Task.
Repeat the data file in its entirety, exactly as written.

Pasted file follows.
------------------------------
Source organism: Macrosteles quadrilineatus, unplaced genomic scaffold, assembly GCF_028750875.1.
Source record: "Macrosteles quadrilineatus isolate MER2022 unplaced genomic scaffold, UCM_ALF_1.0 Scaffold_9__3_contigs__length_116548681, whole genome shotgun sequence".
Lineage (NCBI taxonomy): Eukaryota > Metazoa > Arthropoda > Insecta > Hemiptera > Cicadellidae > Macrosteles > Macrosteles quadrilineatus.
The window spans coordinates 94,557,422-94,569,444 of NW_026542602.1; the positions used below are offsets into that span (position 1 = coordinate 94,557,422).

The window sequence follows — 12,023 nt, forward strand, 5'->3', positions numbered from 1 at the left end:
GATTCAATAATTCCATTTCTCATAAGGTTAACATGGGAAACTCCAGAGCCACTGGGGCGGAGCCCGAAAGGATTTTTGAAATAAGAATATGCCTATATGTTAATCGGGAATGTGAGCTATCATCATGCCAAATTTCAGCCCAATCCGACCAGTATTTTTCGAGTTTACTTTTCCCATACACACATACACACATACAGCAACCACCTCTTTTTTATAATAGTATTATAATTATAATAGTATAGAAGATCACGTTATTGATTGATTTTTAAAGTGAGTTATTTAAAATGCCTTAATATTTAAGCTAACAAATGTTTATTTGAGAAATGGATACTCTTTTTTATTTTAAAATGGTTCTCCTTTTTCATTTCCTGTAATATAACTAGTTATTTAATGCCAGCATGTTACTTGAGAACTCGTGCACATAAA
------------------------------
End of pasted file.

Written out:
Source organism: Macrosteles quadrilineatus, unplaced genomic scaffold, assembly GCF_028750875.1.
Source record: "Macrosteles quadrilineatus isolate MER2022 unplaced genomic scaffold, UCM_ALF_1.0 Scaffold_9__3_contigs__length_116548681, whole genome shotgun sequence".
Lineage (NCBI taxonomy): Eukaryota > Metazoa > Arthropoda > Insecta > Hemiptera > Cicadellidae > Macrosteles > Macrosteles quadrilineatus.
The window spans coordinates 94,557,422-94,569,444 of NW_026542602.1; the positions used below are offsets into that span (position 1 = coordinate 94,557,422).

The window sequence follows — 12,023 nt, forward strand, 5'->3', positions numbered from 1 at the left end:
GATTCAATAATTCCATTTCTCATAAGGTTAACATGGGAAACTCCAGAGCCACTGGGGCGGAGCCCGAAAGGATTTTTGAAATAAGAATATGCCTATATGTTAATCGGGAATGTGAGCTATCATCATGCCAAATTTCAGCCCAATCCGACCAGTATTTTTCGAGTTTACTTTTCCCATACACACATACACACATACAGCAACCACCTCTTTTTTATAATAGTATTATAATTATAATAGTATAGAAGATCACGTTATTGATTGATTTTTAAAGTGAGTTATTTAAAATGCCTTAATATTTAAGCTAACAAATGTTTATTTGAGAAATGGATACTCTTTTTTATTTTAAAATGGTTCTCCTTTTTCATTTCCTGTAATATAACTAGTTATTTAATGCCAGCATGTTACTTGAGAACTCGTGCACATAAA